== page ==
1 Attacking and protecting

1.1 Tutorial

An attack on a piece is a move which makes it possible to capture it on the next move. You must know how to react to attacks otherwise you will lose material and the game.

There are five possible ways of dealing with an attack:
  • defend the piece which is under attack, We call this protecting.
  • move away the piece which is under attack.
  • block the line of attack by moving another piece between the attacking piece and the piece which is under attack. This only works against an attack by the queen, rook or bishop.
  • take the attacking piece
  • set up a counter-attack or a counter-threat.

a) The value of the attacking piece is the same or higher

A piece is protected if the side under attack can recapture. That means that a defending piece is in a position that after the capture it could move on to the square of the piece that has just been captured.. But protecting only makes sense if the piece under threat is worth no more than the attacking piece. If the attacking and defending pieces are of the same value then capture and recapture are called an exchange.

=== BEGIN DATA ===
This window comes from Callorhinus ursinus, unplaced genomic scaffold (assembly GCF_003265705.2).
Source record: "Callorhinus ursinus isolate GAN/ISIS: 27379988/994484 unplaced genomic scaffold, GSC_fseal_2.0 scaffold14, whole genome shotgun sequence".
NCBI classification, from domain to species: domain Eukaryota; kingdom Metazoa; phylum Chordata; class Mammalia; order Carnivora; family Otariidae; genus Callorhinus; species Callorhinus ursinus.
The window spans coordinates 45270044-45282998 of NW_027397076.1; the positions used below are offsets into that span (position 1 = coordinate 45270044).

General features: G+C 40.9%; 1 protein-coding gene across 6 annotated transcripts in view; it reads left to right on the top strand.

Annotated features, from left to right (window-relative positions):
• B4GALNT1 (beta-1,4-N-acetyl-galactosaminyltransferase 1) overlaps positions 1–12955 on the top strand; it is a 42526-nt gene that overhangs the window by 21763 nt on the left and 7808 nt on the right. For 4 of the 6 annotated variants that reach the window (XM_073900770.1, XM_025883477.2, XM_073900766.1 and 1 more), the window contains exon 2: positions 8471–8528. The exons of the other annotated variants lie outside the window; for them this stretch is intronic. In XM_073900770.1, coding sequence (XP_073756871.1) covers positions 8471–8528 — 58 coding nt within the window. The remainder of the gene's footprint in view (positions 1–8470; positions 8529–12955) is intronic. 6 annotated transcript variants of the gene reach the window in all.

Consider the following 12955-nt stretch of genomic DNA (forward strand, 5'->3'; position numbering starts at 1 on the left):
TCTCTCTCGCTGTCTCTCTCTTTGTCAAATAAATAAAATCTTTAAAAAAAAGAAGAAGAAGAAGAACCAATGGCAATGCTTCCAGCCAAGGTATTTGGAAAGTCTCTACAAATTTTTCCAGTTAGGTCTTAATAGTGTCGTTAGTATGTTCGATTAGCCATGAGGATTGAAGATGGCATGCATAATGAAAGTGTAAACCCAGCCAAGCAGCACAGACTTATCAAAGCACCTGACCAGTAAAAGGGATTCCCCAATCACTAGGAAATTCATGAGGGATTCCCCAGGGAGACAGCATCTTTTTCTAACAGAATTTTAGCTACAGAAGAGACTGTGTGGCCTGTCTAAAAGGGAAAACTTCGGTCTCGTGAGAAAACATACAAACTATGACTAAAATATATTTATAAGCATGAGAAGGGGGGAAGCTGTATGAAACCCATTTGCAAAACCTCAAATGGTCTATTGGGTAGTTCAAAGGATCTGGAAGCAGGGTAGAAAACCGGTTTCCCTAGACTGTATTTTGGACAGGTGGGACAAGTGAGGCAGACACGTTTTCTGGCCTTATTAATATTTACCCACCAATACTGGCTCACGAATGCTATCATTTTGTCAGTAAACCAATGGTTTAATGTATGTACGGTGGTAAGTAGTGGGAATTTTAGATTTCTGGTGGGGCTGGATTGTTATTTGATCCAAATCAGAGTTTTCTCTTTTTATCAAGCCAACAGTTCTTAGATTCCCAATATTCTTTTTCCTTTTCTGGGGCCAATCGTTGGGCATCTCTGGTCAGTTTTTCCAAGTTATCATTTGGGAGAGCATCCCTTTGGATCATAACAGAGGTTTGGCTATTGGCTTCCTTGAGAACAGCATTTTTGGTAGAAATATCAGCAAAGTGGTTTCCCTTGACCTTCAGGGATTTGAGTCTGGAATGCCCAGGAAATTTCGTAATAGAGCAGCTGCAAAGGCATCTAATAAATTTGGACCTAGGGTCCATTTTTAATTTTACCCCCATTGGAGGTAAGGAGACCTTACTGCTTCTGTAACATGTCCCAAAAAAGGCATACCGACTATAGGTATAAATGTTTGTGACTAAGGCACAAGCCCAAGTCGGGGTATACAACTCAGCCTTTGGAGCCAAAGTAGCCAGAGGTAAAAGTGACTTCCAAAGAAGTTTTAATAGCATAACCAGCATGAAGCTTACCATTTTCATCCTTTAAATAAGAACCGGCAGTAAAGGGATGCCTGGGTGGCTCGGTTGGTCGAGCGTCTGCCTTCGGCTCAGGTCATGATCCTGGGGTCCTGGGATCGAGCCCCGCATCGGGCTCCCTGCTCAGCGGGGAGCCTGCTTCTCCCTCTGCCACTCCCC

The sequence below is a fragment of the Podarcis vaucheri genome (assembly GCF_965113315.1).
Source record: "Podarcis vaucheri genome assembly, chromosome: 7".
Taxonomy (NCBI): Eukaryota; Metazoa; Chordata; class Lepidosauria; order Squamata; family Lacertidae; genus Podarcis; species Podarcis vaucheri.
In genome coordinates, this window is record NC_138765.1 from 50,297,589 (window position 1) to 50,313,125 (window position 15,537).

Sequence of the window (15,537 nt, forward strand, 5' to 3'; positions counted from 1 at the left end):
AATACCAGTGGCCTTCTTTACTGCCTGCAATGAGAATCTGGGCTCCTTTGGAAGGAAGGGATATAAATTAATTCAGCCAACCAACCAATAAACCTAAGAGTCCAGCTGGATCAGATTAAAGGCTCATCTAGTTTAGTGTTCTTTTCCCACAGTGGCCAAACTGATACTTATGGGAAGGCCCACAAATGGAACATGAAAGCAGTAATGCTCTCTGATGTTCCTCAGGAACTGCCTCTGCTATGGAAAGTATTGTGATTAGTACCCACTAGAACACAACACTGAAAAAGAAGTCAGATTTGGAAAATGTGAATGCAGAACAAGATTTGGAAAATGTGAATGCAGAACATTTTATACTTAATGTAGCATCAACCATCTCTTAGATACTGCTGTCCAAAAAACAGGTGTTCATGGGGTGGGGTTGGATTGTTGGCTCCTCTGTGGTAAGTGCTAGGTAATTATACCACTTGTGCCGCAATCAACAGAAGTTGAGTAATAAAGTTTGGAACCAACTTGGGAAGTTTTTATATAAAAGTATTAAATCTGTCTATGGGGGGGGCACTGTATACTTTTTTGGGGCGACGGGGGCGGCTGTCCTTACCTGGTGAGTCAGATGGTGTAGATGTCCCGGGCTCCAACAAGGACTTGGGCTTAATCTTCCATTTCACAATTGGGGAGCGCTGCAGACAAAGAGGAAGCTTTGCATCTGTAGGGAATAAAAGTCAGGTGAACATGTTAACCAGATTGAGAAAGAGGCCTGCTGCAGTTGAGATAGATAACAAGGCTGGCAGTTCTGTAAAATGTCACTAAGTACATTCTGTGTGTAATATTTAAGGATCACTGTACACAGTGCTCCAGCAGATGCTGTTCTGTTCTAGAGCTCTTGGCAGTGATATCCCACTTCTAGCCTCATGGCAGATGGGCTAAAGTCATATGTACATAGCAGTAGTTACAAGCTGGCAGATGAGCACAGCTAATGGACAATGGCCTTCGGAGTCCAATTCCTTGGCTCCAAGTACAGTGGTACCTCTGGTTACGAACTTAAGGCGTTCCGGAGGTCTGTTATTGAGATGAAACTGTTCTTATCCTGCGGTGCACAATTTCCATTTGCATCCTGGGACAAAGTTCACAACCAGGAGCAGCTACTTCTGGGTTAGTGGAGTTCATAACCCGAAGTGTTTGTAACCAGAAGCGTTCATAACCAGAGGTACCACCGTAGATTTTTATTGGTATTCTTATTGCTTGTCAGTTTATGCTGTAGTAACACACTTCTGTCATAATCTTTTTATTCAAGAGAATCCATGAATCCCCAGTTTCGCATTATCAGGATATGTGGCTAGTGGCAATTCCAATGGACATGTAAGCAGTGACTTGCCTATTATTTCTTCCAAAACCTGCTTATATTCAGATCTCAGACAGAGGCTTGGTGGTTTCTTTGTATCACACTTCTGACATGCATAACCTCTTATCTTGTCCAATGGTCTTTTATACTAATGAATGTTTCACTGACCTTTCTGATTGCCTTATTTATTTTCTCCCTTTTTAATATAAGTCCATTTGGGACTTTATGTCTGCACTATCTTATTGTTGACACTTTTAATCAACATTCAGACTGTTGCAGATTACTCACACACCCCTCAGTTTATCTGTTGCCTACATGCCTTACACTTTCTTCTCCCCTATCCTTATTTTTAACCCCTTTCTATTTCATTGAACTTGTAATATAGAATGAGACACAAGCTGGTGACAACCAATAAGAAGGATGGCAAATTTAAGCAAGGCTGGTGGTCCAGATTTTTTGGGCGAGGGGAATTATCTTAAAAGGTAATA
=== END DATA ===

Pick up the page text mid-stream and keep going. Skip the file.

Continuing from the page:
b) The value of the attacking piece is less

If the attacking piece is worth less than the piece being threatened it makes no sense to protect the latter. Capturing always wins material. In this case the piece being attacked must, e.g., move away. A typical example is the driving away of a minor piece or a major piece from a good square by a pawn. In this sort of threat the piece usually moves away.

Imagine that a top player from the Bundesliga is taking part in an amateur football match. He is fouled and has to leave the pitch injured. Then it doesn't help matters if a revenge foul ('recapture') also takes out the attacker.

When your pieces are being attacked you must react correctly. Similar or weaker pieces can be protected but more valuable pieces must move away or ward off the attack in a different way.